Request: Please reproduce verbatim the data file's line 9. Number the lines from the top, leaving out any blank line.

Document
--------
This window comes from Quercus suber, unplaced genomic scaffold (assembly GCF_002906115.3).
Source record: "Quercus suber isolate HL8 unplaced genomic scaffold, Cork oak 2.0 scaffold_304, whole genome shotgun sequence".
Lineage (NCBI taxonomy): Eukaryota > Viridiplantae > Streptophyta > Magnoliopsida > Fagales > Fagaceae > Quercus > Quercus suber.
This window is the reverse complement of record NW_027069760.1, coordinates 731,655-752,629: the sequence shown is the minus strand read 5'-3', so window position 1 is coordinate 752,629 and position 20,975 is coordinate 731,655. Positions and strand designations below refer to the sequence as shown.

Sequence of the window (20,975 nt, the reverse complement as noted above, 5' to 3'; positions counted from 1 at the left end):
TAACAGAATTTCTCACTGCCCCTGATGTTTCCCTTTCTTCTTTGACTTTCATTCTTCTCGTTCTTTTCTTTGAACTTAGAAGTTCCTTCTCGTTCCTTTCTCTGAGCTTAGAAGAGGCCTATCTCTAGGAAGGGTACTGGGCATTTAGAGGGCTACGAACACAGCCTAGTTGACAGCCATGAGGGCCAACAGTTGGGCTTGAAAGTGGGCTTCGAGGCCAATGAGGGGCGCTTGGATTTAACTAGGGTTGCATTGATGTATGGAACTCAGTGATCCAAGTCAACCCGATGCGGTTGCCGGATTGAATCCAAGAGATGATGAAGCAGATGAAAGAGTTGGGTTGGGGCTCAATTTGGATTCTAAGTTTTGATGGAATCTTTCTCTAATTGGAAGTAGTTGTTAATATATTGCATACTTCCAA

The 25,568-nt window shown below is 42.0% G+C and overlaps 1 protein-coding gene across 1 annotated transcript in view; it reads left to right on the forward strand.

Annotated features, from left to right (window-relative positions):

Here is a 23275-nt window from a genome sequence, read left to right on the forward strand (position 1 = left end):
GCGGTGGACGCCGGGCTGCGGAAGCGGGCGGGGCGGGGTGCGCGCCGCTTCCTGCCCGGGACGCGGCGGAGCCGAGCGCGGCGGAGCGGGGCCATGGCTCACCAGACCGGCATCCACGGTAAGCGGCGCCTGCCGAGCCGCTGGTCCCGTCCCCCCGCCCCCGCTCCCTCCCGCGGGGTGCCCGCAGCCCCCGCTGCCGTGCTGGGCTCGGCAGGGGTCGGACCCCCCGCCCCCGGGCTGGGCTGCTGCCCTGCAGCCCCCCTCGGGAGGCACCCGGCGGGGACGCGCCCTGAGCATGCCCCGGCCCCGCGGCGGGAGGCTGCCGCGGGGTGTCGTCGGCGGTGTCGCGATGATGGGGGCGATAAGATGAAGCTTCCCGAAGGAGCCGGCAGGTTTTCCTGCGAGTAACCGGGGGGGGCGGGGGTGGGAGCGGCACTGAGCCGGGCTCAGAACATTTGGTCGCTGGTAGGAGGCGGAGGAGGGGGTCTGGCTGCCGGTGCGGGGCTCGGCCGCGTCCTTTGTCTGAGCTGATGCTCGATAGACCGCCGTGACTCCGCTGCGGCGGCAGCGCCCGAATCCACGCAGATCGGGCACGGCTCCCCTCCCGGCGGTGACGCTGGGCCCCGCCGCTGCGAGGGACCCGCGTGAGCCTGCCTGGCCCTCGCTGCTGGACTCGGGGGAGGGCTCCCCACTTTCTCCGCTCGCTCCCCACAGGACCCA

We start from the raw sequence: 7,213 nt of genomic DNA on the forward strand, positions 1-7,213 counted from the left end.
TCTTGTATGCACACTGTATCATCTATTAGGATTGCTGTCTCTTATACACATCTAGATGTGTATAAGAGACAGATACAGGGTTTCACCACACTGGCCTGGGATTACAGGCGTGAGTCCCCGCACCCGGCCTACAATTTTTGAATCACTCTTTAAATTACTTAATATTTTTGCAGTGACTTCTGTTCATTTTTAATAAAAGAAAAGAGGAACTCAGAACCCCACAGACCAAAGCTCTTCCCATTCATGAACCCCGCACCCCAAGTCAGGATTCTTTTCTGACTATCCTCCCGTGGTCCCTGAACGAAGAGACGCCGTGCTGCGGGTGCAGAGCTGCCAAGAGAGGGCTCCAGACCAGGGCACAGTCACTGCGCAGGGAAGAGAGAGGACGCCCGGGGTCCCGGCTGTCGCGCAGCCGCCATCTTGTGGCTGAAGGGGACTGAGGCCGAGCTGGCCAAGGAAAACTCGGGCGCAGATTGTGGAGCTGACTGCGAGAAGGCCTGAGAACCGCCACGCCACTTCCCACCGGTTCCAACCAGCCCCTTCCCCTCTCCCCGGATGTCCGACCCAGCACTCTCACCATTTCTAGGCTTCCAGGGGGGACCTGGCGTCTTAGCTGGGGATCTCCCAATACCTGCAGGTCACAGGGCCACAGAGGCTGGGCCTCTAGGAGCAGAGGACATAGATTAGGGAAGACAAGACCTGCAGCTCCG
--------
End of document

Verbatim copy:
Here is a 23275-nt window from a genome sequence, read left to right on the forward strand (position 1 = left end):